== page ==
What you should know about cashmere….
The origins of the original cashmere wool lie in the high plateaus of the Himalayas. The Capra hircus, now a domesticated goat, lives at an altitude of 4,000 metres. In order to be able to survive the long winter, lasting almost 6 months, and the extreme temperatures (up to -40°C), the animal has a long-haired coat. This fine hair is processed into the exclusive wool that we know as cashmere.
In the Himalayan region the traditional and natural method for harvesting cashmere hair is still used, whereby the wild goats rub up against stones, rocks or bushes, in order to accelerate moulting. The valuable fluff is then collected by the local mountain farmers and processed.
Mongolia has 70-80% of the world stock of bred Capra Hircus. The breed is still very original and is the most important source of income for the population. The goats are combed and shorn and produce only ca. 100 grams of usable cashmere per animal. The wool of 3-6 goats is required for a pullover.
The valuable material got the name cashmere because the weaving of the wool was originally done in the Kashmir region of India – on the famous Silk Road. The name of the region has become the epitome of this elegant material.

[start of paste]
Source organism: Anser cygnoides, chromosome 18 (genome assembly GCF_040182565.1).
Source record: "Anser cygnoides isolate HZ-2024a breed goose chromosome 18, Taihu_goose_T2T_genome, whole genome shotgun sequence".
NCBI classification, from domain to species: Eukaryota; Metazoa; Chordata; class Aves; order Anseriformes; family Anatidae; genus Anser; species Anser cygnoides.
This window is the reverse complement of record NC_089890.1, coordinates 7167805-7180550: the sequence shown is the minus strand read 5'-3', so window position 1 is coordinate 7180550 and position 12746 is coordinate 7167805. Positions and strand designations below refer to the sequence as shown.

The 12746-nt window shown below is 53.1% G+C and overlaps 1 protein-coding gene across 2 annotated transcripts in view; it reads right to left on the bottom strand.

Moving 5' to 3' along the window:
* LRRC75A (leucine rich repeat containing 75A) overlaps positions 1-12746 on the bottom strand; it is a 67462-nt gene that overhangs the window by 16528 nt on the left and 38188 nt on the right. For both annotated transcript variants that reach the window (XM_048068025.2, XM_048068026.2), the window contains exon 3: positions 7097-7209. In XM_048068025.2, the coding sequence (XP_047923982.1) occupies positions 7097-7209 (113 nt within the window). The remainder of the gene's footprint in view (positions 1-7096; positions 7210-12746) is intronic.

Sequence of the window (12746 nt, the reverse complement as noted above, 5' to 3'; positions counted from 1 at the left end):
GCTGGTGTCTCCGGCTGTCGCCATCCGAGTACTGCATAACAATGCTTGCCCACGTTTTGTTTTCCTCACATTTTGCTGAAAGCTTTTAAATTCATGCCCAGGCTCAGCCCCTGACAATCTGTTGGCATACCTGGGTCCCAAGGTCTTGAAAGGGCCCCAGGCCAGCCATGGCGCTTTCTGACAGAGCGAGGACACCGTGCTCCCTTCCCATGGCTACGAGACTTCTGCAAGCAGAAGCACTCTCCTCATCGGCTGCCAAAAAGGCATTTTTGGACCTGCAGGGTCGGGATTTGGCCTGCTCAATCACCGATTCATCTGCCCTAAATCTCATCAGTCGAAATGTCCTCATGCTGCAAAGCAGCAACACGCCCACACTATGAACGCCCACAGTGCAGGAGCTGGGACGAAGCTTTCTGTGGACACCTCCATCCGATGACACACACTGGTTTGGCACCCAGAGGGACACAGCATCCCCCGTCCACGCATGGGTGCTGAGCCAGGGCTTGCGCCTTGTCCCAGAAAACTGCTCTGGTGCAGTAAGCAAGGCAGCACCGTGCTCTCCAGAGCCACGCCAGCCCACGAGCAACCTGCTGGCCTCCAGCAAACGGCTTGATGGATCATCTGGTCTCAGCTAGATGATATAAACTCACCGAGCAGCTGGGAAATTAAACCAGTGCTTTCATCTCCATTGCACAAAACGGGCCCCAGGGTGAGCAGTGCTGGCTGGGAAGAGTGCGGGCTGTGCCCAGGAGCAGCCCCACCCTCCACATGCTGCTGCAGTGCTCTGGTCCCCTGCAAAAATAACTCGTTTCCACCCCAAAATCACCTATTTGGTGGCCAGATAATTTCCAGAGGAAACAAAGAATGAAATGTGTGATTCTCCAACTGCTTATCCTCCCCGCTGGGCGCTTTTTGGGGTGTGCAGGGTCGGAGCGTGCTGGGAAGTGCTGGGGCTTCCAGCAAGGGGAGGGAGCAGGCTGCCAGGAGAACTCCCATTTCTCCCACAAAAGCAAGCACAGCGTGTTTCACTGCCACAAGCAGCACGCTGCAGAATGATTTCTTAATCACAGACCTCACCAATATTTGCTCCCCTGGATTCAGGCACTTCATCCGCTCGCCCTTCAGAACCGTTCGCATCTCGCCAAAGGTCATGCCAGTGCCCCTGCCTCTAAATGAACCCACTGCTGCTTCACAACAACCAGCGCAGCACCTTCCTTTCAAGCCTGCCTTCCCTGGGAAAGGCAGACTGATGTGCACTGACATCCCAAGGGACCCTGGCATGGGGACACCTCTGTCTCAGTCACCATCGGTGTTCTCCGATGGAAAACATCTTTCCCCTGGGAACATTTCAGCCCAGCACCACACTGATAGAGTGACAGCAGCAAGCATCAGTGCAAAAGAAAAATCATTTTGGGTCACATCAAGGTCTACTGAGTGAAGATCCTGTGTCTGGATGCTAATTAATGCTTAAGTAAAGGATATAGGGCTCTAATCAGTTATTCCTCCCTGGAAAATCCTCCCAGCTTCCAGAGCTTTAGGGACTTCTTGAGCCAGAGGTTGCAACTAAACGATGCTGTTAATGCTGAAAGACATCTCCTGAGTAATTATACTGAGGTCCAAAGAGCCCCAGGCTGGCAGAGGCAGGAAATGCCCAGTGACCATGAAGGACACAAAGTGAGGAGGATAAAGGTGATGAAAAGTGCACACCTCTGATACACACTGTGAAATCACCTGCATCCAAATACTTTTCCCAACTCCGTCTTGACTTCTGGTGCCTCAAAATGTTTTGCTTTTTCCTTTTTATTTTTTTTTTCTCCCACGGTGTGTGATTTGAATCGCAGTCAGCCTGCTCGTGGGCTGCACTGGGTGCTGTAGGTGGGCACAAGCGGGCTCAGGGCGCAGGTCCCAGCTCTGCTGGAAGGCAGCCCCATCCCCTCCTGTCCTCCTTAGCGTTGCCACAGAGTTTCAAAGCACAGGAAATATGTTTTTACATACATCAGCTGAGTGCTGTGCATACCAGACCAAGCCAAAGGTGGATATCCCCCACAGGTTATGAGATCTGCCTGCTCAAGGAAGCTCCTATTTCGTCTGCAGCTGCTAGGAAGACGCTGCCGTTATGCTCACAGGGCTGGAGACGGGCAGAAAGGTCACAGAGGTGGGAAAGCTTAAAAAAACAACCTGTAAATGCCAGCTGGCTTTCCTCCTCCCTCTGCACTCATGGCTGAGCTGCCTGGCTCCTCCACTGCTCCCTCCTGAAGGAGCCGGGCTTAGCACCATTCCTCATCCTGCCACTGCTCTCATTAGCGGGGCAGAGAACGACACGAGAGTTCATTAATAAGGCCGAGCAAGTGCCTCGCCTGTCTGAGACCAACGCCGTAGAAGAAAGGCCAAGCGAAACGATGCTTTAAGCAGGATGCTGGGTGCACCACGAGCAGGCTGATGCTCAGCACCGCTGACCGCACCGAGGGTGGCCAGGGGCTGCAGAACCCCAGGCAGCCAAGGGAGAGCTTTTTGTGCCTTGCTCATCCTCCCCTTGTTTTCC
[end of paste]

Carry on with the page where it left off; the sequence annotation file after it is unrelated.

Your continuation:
Cashmere products are woven with a more or less large number of threads. This produces the density and weight. The more threads used to knit a pullover, the softer the material, thus providing that unique feeling of comfort.
The quality of a cashmere product is derived from just one criterion: the strict selection of the best, longest and finest goat hair. Usually, only 40 % of the hair generated by the small goats meet these quality criteria. Only the best hair allows such fine threads to be spun that guarantee the softness of cashmere.
Since cashmere is pure natural yarn, small irregularities are often present. “Pilling” is frequently considered mistakenly to be a sign of poor quality – but these are merely surplus threads that will no longer occur after a few washes, or after brushing with a cashmere comb.
– Wash inside-out
– Lay out to dry at room temperature (do not hang up)
– Iron inside-out at a maximum temperature of 110°C
– It often suffices to simply air the product outside for a while, instead of washing!